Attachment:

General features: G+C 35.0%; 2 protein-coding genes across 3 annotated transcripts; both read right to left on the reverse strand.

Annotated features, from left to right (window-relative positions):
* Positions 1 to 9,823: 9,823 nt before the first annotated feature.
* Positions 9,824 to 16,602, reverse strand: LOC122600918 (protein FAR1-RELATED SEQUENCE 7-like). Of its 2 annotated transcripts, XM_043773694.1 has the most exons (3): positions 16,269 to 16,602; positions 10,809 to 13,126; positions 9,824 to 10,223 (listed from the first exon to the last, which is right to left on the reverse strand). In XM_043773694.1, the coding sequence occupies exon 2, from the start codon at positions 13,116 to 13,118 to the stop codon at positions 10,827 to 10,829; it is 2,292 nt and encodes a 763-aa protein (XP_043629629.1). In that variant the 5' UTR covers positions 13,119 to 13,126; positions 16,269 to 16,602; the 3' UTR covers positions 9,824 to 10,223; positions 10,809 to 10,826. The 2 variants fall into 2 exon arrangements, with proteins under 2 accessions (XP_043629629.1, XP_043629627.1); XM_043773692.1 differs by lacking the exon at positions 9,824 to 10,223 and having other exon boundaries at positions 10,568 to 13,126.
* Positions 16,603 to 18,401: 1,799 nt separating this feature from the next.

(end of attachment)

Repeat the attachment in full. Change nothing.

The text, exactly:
General features: G+C 35.0%; 2 protein-coding genes across 3 annotated transcripts; both read right to left on the reverse strand.

Annotated features, from left to right (window-relative positions):
* Positions 1 to 9,823: 9,823 nt before the first annotated feature.
* Positions 9,824 to 16,602, reverse strand: LOC122600918 (protein FAR1-RELATED SEQUENCE 7-like). Of its 2 annotated transcripts, XM_043773694.1 has the most exons (3): positions 16,269 to 16,602; positions 10,809 to 13,126; positions 9,824 to 10,223 (listed from the first exon to the last, which is right to left on the reverse strand). In XM_043773694.1, the coding sequence occupies exon 2, from the start codon at positions 13,116 to 13,118 to the stop codon at positions 10,827 to 10,829; it is 2,292 nt and encodes a 763-aa protein (XP_043629629.1). In that variant the 5' UTR covers positions 13,119 to 13,126; positions 16,269 to 16,602; the 3' UTR covers positions 9,824 to 10,223; positions 10,809 to 10,826. The 2 variants fall into 2 exon arrangements, with proteins under 2 accessions (XP_043629629.1, XP_043629627.1); XM_043773692.1 differs by lacking the exon at positions 9,824 to 10,223 and having other exon boundaries at positions 10,568 to 13,126.
* Positions 16,603 to 18,401: 1,799 nt separating this feature from the next.